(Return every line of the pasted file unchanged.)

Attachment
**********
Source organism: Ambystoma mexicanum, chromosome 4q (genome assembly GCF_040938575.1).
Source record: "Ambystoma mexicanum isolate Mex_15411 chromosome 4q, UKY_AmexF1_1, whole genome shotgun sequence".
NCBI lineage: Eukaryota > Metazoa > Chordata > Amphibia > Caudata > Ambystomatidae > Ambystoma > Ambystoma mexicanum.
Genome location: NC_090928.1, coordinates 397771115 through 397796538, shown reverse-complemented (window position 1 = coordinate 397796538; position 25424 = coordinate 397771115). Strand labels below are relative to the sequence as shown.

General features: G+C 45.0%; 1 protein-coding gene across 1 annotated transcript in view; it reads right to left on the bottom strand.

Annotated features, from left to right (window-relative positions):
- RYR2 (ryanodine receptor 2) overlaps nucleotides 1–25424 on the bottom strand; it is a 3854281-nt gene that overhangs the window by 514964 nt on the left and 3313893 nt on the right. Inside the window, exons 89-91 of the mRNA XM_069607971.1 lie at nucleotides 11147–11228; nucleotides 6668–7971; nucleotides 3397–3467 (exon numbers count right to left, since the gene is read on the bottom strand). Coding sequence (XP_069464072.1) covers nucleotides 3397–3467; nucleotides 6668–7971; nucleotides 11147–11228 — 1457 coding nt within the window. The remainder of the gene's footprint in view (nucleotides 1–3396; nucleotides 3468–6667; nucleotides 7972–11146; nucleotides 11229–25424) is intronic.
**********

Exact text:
Source organism: Ambystoma mexicanum, chromosome 4q (genome assembly GCF_040938575.1).
Source record: "Ambystoma mexicanum isolate Mex_15411 chromosome 4q, UKY_AmexF1_1, whole genome shotgun sequence".
NCBI lineage: Eukaryota > Metazoa > Chordata > Amphibia > Caudata > Ambystomatidae > Ambystoma > Ambystoma mexicanum.
Genome location: NC_090928.1, coordinates 397771115 through 397796538, shown reverse-complemented (window position 1 = coordinate 397796538; position 25424 = coordinate 397771115). Strand labels below are relative to the sequence as shown.

General features: G+C 45.0%; 1 protein-coding gene across 1 annotated transcript in view; it reads right to left on the bottom strand.

Annotated features, from left to right (window-relative positions):
- RYR2 (ryanodine receptor 2) overlaps nucleotides 1–25424 on the bottom strand; it is a 3854281-nt gene that overhangs the window by 514964 nt on the left and 3313893 nt on the right. Inside the window, exons 89-91 of the mRNA XM_069607971.1 lie at nucleotides 11147–11228; nucleotides 6668–7971; nucleotides 3397–3467 (exon numbers count right to left, since the gene is read on the bottom strand). Coding sequence (XP_069464072.1) covers nucleotides 3397–3467; nucleotides 6668–7971; nucleotides 11147–11228 — 1457 coding nt within the window. The remainder of the gene's footprint in view (nucleotides 1–3396; nucleotides 3468–6667; nucleotides 7972–11146; nucleotides 11229–25424) is intronic.